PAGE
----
I’ll Gladly Pay You Someday for a Voiceover Job Today

Why is it that creative businesses (mostly independent freelancers) find themselves on the short end of the stick when it comes to getting paid in a timely manner? My voiceover friend Paul Strikwerda discussed this phenomenon today in his Nethervoice blog – http://www.nethervoice.com/2013/09/18/when-a-client-owes-you/

Why is it that the sub-contractors have to wait for their money until the prime contractor gets paid. This is not the way it is supposed to work. Paul postulates as to why we find ourselves in this position of being the tail on the dog when it comes to getting paid.

When I was an active video producer, I mostly worked in-house or for a large production company and didn’t have problems with getting paid for what I did, or paying the people that worked for me. There was a much larger machine chugging along with enough accounts receivable to cover the costs of the jobs. I just […]

2017-04-20T20:45:44+00:00 September 19th, 2013|Categories: Business, Musings, Negotiating|Tags: , , , |

Do you know someone who you can recommend?

For some reason a lot of people ask me if I know people. Do I know someone who could produce this – crew that – voice this. The answer is usually yes, but referrals are a tricky thing. There is time involved. And reputations at stake. On both sides! Actually on all three sides. The Asker, me, and the person I refer. Referrals can be a wonderful thing, but you have to be careful.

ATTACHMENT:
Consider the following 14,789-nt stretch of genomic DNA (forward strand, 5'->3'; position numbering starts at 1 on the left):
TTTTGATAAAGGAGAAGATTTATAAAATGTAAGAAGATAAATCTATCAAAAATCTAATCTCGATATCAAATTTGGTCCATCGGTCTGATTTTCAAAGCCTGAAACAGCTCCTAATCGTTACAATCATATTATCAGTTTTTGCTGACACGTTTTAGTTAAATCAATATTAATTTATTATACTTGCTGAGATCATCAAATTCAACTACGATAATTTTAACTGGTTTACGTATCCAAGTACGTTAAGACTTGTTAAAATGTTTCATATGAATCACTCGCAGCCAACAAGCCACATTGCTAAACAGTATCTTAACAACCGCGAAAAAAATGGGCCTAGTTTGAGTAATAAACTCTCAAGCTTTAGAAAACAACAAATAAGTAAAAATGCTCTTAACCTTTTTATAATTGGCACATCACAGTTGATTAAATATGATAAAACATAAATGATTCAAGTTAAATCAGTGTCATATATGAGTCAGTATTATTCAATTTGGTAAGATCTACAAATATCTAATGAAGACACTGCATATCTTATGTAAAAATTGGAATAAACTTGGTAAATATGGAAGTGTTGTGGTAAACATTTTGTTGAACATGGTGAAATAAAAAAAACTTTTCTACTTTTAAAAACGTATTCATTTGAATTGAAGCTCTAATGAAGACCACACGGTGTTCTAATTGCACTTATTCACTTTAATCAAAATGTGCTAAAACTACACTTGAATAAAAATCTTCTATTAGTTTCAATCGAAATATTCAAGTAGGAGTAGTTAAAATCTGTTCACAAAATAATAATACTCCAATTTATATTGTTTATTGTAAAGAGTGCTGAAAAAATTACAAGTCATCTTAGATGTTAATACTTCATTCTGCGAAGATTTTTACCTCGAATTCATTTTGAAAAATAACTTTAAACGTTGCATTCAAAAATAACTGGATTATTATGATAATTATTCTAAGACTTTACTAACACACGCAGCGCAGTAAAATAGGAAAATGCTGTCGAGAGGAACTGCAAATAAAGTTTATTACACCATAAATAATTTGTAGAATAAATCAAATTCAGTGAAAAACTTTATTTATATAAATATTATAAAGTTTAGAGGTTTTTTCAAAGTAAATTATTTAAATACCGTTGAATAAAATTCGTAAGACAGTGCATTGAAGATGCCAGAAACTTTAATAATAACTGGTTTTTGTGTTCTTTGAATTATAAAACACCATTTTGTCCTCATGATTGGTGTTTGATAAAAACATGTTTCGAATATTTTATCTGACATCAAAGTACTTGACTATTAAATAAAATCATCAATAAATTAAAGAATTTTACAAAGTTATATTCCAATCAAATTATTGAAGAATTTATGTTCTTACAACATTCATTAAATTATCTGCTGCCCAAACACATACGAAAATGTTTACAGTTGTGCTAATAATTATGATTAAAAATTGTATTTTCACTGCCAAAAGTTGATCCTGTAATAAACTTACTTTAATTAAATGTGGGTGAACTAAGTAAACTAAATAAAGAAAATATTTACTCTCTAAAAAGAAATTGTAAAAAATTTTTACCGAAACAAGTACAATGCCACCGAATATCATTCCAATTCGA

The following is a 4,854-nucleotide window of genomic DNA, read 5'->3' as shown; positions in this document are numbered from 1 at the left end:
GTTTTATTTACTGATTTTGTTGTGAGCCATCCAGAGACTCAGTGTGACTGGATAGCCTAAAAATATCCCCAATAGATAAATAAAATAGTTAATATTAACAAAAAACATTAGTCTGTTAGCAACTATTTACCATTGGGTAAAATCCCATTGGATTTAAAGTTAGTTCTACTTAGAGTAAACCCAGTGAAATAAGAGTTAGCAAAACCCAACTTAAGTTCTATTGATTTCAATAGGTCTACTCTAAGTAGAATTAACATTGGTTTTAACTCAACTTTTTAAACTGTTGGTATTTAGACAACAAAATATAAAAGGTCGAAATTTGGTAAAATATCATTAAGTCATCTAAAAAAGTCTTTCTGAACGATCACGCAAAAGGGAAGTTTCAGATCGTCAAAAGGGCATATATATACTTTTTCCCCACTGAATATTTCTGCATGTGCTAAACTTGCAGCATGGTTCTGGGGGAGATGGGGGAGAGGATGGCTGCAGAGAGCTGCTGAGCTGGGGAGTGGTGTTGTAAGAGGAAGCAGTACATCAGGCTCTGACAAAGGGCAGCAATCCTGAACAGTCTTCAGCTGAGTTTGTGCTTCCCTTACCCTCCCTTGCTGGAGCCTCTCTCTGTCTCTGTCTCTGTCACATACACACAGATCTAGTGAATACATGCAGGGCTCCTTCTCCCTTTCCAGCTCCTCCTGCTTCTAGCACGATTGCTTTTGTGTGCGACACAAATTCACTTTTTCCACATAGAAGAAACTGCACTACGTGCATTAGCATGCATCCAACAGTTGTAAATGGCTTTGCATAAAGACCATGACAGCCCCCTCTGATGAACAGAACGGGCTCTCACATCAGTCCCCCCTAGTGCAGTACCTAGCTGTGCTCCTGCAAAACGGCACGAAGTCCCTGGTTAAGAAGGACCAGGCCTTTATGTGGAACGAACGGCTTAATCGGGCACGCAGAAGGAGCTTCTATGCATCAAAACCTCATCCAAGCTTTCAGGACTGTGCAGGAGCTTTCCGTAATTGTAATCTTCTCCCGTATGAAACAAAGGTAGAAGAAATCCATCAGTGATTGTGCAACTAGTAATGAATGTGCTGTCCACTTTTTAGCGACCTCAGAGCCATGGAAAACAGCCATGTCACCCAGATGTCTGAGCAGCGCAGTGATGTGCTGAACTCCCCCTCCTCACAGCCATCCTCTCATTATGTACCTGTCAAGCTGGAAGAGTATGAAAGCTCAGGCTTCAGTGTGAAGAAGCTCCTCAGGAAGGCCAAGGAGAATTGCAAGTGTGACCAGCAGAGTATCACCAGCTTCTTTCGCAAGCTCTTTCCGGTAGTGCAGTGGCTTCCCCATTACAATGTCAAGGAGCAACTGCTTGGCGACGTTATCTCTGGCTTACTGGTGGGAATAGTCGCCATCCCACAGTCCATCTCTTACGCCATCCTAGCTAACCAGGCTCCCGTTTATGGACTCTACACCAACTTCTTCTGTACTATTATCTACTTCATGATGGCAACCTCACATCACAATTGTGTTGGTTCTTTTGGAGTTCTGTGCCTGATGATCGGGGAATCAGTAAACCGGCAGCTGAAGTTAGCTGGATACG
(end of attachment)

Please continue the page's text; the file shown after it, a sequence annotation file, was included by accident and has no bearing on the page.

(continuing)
When I was producing and writing corporate media full-time, I was often asked if I could recommend people to either write a project or produce something. If I wasn’t available to do the writing project myself, I had to spend quite a bit of time evaluating the person/company needing the script and then searching my memory and Rolodex for someone who I felt might be compatible. The last thing you would want is to […]

2017-04-20T20:45:46+00:00 August 6th, 2013|Categories: Business, Musings|Tags: , , , |

What did I say?

I just saw a blog post from my virtual voiceover friend and prolific blogger, Derek Chappell that made me laugh out loud. Just what kinds of situations do REAL working voiceover talent face as they go about the business of recording a script?

He posted three videos produced by voice actor, Paul J. Kinney, a San Francisco based talent. These are not only extremely well produced pieces, but each is a true reflection of what actually happens in directed voiceover sessions. These clips happen to be in a studio environment where the producer is just on the other side of the glass, but the same thing happens during phone patch sessions and ISDN sessions.

OK, they may be slightly exaggerated. But, I too am “guilty” as charged.


GUILTY

STANDING BY